Let me get this straight: the first modernist prefab in the US; one of two US houses included in Phillip Johnson’s 1932 International Style exhibition at MoMA [the other: Neutra’s Lovell House]; built in 10 days from off-the-shelf industrial materials, with no formal plans or blueprints; Albert Frey’s first US project; bought and disassembled in hours, then saved and bastardized by Wallace K. Harrison; quoted nearly perfectly–concept, materials, and form–by Kieran Timberlake in their Cellophane House; and yet somehow Aluminaire House itself was not included in “Home Delivery,” MoMA’s 2007 show on the history of the modern prefab Please tell me I just missed it or blocked it from my memory.
But I’m hardly the only one.
Lawrence Kocher was editor of Architectural Record and later involved with Black Mountain College. The 27-year old Albert Frey was fresh off the boat from Le Corbusier’s studio. They whipped up Aluminaire House from donated parts and materials for a 1931 building show and Architectural League exhibition at Grand Central Palace, an expo hall that filled the block between 46th and 47th streets and Park and Lex.
Kocher’s concept was a light-filled, modernist prefab house made of innovative, industrial, mass-produceable materials: aluminum, steel and glass. The 3-story, 5-room, 28×22-ft, 1,200 sf building was barely more than a mockup, an exhibition pavilion. Frey later compared it more to a refrigerator than a building in its construction; it was light steel bolted together with nuts and washers and skinned in ribbon windows and corrugated aluminum, a material Frey would use extensively in California. The floor was ship decking covered in linoleum. Interior walls were rayon fabric. It was supported on five aluminum pilotis.
The main living space [LR/DR, Kit, MBR, BA] was on the second floor. The living room was double height, open to a partially enclosed library/2nd bedroom on the third floor, which also had a terrace. A second bathroom with shower was cantilevered over the living room, which frankly sounds like a joke.
Harrison bought the Aluminaire House for a thousand dollars after the expo ended, and reassembled it at his house on Long Island. In ’32, Johnson showed the house in the International Style exhibition, but didn’t include it in the catalogue. Harrison proceeded to enclose the ground and third floors and add on some circular structures, rendering the house nearly unrecognizable.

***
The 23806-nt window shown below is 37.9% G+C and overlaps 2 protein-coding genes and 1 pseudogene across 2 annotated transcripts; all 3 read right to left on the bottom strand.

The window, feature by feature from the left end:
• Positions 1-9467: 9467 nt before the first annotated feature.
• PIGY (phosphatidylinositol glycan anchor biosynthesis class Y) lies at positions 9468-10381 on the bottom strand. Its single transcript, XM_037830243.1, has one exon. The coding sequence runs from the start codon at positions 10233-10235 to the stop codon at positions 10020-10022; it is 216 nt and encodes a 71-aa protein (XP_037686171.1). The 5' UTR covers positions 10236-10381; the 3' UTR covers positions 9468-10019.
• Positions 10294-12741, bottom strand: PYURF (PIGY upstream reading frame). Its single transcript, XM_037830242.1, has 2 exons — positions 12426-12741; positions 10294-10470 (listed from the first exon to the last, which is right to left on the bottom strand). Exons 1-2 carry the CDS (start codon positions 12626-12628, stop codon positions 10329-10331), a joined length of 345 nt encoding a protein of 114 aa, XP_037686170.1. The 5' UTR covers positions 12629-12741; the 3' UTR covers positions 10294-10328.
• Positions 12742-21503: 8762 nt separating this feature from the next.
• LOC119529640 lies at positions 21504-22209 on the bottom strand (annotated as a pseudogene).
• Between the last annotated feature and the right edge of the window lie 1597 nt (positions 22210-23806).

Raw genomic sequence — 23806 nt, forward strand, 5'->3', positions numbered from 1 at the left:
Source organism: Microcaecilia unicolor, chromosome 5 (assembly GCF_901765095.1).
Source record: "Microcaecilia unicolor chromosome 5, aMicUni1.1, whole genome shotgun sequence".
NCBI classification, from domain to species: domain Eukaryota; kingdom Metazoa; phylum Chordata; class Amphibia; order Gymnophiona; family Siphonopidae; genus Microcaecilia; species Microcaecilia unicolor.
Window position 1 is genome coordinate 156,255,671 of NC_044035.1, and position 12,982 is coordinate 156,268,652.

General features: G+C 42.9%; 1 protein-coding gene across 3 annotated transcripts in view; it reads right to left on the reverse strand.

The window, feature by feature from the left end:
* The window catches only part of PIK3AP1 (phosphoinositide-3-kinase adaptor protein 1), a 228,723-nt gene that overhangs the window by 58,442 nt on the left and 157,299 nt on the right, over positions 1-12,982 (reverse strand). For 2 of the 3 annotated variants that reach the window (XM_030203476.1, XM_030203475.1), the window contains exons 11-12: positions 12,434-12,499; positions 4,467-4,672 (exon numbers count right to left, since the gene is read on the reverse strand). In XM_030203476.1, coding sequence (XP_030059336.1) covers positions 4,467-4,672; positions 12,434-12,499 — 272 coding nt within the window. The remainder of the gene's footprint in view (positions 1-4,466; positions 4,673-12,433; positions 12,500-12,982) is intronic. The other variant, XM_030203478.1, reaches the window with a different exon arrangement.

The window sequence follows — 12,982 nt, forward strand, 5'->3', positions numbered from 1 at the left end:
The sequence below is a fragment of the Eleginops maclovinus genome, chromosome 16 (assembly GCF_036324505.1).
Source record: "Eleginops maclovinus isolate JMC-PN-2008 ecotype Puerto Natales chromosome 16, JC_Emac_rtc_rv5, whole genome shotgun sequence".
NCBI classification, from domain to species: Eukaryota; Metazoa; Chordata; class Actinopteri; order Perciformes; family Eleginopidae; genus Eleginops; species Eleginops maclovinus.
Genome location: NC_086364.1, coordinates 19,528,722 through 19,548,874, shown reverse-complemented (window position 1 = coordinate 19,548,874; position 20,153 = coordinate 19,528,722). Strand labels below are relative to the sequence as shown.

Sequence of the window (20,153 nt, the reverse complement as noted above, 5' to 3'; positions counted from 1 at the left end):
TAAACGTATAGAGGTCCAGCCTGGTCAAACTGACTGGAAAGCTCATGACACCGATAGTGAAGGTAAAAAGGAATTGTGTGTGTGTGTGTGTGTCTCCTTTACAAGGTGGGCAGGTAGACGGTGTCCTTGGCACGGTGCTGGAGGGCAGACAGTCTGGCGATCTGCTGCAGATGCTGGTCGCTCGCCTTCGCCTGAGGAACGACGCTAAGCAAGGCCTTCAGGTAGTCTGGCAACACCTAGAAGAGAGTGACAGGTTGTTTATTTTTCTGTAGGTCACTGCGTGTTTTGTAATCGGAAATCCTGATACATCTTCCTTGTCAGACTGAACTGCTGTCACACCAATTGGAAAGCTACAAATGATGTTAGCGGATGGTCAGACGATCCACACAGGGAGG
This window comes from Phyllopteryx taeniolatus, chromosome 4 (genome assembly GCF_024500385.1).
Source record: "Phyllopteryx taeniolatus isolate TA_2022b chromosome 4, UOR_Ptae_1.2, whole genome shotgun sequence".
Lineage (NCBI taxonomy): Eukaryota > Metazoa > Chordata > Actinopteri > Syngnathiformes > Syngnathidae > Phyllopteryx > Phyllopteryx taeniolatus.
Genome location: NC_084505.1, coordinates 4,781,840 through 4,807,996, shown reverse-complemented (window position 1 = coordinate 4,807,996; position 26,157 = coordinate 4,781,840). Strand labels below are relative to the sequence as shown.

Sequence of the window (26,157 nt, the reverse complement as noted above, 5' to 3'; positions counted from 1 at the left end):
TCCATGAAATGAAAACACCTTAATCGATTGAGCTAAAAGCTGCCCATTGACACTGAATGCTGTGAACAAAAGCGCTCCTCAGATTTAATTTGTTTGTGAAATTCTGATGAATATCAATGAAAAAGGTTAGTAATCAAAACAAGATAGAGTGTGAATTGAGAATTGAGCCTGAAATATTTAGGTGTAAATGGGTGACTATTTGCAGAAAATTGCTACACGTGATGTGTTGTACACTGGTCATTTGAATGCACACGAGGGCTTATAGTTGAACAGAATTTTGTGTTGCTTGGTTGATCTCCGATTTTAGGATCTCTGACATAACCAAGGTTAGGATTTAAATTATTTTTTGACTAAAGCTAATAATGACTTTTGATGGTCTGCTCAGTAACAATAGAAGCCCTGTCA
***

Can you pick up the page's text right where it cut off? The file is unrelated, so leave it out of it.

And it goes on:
Which is why it was almost demolished in 1987-8 when Harrison’s estate was chopped up and developed. The architecture department of the New York Institute of Technology took the Aluminaire House on as a school project. They studied and dismantled it, then eventually reassembled and restored it on a new pad on their Central Islip campus. Which looks to be about 10 minutes south of Exit 55 on the LIE, within easy pilgrimage visiting by every design snob in the Hamptons.
And yet, no one really seems to care or know about it. In a brief blurb about a 1998 Arch. League show on restoring Aluminaire House, Herbert Muschamp got the location and story of the house wrong. No one who writes about it sounds like they’ve actually seen it. There aren’t any contemporary photos of it online, only one shot from Harrison’s yard.
It’s on Google Maps, of course, and that’s Microsoft’s Bird’s Eye view on the right. But no mention of it on NYIT’s site. [The architecture department was moved from Islip to a campus in Old Westbury, so if it served any academic purpose before, the Aluminaire House seems kind of orphaned now. A 2007 messageboard post said that it was to be relocated as part of a redevelopment/selloff of part of the campus. If it hasn’t happened yet, I’m sure it won’t happen for a while.
But it sounds to me like there’s an unloved, unappreciated pile of historic modern awesomeness in the middle of Long Island that needs to be liberated and returned to loving domestic use. At the very least, will someone take half an hour on the way to the beach and go shoot some freakin’ photos?
The only lengthy discussion of Aluminaire House I can find online: docomomo’s 1998 Modern Movement Heritage by Allen Cunningham [google books]